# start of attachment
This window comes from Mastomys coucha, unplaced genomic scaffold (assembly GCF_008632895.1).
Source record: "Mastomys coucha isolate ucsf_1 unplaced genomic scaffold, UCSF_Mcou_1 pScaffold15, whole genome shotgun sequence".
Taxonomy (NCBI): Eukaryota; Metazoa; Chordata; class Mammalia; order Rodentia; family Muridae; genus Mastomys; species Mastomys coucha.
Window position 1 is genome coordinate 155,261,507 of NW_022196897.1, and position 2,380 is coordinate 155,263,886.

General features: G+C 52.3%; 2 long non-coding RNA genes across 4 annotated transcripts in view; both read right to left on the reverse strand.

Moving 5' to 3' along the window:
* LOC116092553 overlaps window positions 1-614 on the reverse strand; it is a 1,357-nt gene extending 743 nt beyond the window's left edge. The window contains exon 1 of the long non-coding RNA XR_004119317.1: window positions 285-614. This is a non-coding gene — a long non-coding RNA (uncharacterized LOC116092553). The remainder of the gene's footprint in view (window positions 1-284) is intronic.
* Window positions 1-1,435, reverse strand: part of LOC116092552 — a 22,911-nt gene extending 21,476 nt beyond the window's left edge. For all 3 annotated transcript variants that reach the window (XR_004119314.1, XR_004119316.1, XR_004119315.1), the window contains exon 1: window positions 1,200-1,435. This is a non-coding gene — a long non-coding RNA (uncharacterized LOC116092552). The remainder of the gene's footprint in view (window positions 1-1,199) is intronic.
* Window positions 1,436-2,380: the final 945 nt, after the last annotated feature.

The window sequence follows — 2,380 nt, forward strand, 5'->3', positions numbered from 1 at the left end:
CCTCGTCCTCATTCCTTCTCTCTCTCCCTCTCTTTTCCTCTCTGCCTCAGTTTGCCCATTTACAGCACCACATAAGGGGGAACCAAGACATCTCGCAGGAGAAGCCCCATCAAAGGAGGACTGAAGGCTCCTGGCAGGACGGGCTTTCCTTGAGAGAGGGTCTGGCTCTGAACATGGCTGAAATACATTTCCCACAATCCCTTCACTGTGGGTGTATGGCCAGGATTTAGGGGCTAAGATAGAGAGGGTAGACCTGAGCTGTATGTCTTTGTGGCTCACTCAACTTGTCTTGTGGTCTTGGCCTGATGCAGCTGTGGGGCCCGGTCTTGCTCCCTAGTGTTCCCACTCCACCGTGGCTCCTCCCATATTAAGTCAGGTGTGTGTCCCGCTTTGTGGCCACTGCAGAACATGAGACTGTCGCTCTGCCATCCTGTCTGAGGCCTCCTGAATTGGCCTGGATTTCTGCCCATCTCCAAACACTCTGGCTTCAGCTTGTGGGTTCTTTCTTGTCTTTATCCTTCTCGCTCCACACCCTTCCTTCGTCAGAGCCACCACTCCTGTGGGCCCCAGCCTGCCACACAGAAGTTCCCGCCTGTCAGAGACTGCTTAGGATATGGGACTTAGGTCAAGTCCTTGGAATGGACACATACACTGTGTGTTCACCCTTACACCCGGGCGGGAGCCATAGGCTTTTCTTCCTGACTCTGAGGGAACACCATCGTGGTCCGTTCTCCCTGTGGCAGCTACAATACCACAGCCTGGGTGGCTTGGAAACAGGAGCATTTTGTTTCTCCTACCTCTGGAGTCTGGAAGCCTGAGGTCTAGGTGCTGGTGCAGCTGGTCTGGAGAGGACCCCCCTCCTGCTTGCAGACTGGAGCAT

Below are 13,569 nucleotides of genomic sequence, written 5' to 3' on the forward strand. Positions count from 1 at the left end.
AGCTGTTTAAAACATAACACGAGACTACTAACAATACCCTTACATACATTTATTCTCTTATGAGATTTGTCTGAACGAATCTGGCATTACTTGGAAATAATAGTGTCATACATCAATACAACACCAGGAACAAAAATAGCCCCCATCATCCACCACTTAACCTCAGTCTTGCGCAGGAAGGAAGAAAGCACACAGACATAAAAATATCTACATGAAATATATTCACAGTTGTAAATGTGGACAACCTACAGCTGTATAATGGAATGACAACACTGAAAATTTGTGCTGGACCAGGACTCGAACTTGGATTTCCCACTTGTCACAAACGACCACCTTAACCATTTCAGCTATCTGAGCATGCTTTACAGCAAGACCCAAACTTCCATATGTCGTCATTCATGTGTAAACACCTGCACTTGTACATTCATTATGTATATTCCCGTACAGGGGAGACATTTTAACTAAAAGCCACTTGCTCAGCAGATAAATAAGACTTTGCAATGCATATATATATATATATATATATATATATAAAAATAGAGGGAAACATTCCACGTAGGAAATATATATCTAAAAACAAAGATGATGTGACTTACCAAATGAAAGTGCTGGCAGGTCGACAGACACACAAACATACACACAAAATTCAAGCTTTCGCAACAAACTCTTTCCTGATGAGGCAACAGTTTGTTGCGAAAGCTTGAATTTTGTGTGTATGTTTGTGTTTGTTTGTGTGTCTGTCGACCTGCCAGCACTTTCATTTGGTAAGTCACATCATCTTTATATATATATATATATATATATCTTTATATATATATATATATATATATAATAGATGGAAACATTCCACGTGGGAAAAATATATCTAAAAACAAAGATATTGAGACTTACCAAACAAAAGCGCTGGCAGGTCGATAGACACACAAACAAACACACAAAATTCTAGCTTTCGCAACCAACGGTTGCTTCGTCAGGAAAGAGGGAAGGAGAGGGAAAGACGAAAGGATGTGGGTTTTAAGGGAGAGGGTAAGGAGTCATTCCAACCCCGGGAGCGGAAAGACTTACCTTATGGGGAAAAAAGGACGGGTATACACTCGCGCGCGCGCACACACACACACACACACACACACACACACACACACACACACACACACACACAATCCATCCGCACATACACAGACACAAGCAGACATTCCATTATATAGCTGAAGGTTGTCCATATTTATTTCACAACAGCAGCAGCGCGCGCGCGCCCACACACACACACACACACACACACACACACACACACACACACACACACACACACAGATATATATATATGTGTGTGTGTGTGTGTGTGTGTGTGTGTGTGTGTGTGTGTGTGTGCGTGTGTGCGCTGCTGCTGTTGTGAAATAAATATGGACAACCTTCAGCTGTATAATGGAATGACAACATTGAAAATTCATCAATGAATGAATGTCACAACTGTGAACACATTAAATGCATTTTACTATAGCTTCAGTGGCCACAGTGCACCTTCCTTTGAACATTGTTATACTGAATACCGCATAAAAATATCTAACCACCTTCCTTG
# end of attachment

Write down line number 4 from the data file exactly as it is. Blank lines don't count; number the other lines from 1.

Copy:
Window position 1 is genome coordinate 155,261,507 of NW_022196897.1, and position 2,380 is coordinate 155,263,886.